“You’d think long and hard before you tell the foreign company to just ignore U.S. laws,” Dowling said.

4 Ways to Pay People

In general, there are four ways to pay a floating employee.

  1. Register or make the person an employee of a local affiliate. If you send someone to France and your organization is registered or has a subsidiary there, you can put the person on your payroll or you can “second” them to an affiliate or business partner. But organizations don’t typically incorporate foreign subsidiaries just to payroll one or two employees, so they look for other options. 

  2. Put the employee on the home-country payroll. Say you’re sending an employee from the U.S. to Spain. It would be easy to keep the employee on U.S. payroll, but as soon as Spain becomes the place of employment, Spanish payroll laws likely kick in, making the home-country payroll structure a compliance risk.

    But home-country payroll can sometimes be legal. If the employee works overseas for a short period of time, like a couple of months, an organization can likely keep the employee on the U.S. payroll “because the place of employment hasn’t shifted,” Dowling said. The host country might tax the employee and require a visa, but personal tax and immigration issues are separate from payroll law compliance.

    Another way to do this is with a host country workaround. Some countries (not the U.S.) allow workarounds for offshore employers without any in-country presence or place of business, so check with local law.

    These workarounds generally fall into three categories: Under the foreign employer exception (available in the U.K. and Thailand), if a company doesn’t do business or have a permanent establishment locally, it can hire and pay local staff without making local withholdings and contributions. The worker bears the burden of tax and social security filings as if self-employed.

    France, Estonia, Sri Lanka and some other countries offer a payroll law compliance option for the employer, under which foreign employers with no in-country premises can make special “payroll only” registrations with in-country tax and social security agencies so they can issue a legal local payroll.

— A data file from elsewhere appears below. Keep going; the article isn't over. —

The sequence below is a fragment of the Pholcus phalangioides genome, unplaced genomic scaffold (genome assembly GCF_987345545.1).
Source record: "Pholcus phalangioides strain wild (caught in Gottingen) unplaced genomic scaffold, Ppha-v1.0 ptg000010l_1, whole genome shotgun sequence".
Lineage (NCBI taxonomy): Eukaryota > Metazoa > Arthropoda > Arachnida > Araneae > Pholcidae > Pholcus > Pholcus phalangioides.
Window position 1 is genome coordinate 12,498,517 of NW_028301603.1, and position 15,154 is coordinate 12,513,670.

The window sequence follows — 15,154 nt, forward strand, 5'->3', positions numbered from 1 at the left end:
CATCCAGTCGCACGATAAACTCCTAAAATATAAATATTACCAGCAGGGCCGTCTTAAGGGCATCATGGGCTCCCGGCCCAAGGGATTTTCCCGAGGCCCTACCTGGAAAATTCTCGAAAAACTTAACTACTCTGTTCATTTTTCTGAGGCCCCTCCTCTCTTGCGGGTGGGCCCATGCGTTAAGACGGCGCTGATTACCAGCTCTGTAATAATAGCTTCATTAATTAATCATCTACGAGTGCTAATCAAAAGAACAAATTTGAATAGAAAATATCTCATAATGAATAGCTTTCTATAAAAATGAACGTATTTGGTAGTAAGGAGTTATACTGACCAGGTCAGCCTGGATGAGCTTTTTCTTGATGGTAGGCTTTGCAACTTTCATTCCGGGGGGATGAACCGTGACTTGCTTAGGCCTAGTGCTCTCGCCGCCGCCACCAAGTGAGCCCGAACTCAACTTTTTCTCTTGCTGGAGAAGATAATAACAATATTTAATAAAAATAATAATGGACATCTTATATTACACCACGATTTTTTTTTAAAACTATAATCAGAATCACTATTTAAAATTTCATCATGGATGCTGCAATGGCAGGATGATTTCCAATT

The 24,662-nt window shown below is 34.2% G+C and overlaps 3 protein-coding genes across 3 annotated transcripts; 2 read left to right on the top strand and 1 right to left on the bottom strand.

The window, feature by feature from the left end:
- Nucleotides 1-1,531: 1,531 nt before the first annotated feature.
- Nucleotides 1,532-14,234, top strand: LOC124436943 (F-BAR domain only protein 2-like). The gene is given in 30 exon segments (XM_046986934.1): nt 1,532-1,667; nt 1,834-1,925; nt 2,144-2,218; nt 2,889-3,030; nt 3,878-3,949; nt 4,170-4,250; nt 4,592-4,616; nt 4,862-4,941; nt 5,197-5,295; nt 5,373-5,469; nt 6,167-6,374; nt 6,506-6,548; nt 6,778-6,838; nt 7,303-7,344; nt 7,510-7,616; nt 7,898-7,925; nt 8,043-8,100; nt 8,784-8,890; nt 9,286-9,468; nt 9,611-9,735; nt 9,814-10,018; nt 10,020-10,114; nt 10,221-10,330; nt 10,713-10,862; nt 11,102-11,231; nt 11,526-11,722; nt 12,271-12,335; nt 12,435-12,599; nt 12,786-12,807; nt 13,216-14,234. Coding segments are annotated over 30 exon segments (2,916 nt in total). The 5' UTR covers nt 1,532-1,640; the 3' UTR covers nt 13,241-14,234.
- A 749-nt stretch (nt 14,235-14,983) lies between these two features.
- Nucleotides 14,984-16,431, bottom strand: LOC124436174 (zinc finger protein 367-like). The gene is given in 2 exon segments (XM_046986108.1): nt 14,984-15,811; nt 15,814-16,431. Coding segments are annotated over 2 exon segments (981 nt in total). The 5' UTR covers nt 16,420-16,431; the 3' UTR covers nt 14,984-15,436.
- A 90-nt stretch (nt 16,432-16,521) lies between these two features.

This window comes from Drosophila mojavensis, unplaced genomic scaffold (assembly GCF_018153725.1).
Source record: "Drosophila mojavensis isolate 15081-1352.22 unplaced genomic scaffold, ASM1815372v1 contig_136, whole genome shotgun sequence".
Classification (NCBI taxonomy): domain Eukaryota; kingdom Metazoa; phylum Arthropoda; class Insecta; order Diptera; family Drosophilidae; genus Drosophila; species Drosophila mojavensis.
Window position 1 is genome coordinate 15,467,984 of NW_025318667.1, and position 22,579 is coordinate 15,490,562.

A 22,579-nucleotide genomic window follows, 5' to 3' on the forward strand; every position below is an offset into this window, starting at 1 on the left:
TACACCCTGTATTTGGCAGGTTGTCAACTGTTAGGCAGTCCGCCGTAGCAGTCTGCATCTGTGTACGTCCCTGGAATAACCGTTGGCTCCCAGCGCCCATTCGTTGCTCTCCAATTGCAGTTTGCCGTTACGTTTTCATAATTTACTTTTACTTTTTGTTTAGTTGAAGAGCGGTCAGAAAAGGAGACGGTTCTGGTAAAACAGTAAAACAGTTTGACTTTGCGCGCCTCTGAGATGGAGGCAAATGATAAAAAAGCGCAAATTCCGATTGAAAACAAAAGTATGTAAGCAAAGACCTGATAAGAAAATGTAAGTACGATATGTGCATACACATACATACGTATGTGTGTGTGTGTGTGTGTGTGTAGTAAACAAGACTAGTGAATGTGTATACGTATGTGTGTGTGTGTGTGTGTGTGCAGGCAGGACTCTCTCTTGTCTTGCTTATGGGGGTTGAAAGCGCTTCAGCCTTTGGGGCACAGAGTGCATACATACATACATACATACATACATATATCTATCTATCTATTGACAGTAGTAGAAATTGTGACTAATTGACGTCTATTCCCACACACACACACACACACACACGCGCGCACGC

Payroll law option for the worker
    . Some countries, for example some in Africa, allow an individual employed by a foreign employer not doing business in-country to self-declare as “foreign payrolled” to the local tax agency.

  3. Make the person a leased or assigned employee. This is a form of secondment or lending. The employee is employed by entity A but doing work on a daily basis for entity B. For example, an organization may need to send an employee to another country to handle customer service and can ask its in-country customer to payroll that person.

    If there’s no local business partner, temporary agencies like Adecco, Manpower or Kelly often provide leased employment. “You can say we want Steve or Sarah, and Adecco will hire them and put them on the Adecco payroll,” Dowling explained. A floating employee in Argentina could be paid by Adecco, which would second the person’s services to your firm. The former U.S.-based employee typically resigns or his or her employment is suspended during this time, Dowling noted.

    A variation on leased employment is creating a “shadow payroll.” Division A of a U.S. company may do something completely different from its sister division B, which alone operates in France. If division A needs to send someone to France, it can ask division B to fill out the paperwork and report wages to French Social Security and the like, and can reimburse division B for doing the payroll.

    “From the French payrolling point of view, it looks like the employee is being paid by division B, so you’re complying with all the payroll laws,” Dowling explained. 

  4. Pay the worker as a legitimate independent contractor. This is risky and usually not the best route. Say an organization needs a salesperson in England but doesn’t want to register there, so classifies the salesman as an “independent contractor.” If that’s such a great idea, Dowling asks, then why not make all your U.S. salespeople independent contractors, since you’ll save on Social Security, employee benefit contributions and the like?

    The answer is that you can’t because they’re performing as employees. Dowling said there’s general consensus around the world about legitimate contractor classification. If the person has set work hours and receives benefits and performance evaluations, then he or she is an employee.

    A salesperson who represents product lines for a variety of companies in addition to yours might be able to be paid as an independent contractor, but if someone’s title is executive vice president and the person is on your organizational chart, that’s not going to fly, Dowling said.
Pamela Babcock is a freelance writer based in the New York City area.